Patient power, consumerism and the information revolution are leading to more pressure on care givers to provide information to patients. There are many types of information about health services, treatments and health conditions which could be made available, and different ways of giving it to patients and of helping them to use the information. This paper considers the information which would help citizens to choose a provider, as well as the information which patients could use to take a greater part in treatment decisions and to manage their care, and discusses how it could be collected and provided to people. It reviews some of the research into what information people want, how they use it, the different systems which exist, and the problems and issues involved in helping patients to make more informed choices. Although the review is selective, some general themes emerge and suggest that nurses need to experiment with different approaches and to be at the forefront of developments in enabling patients to make use of the new information which is available.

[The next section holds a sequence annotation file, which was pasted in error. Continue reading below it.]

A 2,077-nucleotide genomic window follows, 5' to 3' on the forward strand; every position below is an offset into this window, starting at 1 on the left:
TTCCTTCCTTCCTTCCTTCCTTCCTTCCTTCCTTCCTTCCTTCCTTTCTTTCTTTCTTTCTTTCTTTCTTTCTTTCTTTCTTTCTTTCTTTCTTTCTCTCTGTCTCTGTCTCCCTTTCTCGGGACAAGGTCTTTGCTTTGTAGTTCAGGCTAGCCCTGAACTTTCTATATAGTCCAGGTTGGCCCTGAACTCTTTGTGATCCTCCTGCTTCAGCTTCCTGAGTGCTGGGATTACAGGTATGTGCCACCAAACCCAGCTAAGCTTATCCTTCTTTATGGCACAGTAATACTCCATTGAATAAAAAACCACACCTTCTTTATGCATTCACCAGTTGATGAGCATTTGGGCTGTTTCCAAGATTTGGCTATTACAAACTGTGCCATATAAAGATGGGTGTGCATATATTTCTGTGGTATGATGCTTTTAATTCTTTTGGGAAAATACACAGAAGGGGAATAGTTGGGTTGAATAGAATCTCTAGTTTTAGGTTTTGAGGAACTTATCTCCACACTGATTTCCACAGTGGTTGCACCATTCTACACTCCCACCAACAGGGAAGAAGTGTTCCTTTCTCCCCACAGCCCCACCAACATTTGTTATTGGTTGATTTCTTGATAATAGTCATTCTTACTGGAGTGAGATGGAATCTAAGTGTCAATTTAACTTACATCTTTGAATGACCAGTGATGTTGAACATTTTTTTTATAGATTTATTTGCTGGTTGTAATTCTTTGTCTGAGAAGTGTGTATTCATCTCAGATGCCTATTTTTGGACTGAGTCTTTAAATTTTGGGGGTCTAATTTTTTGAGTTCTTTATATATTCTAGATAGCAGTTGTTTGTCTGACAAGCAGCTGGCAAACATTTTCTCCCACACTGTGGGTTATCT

|Number of pages||6|
|Journal||Vård i Norden|
|Publication status||Published - 1997|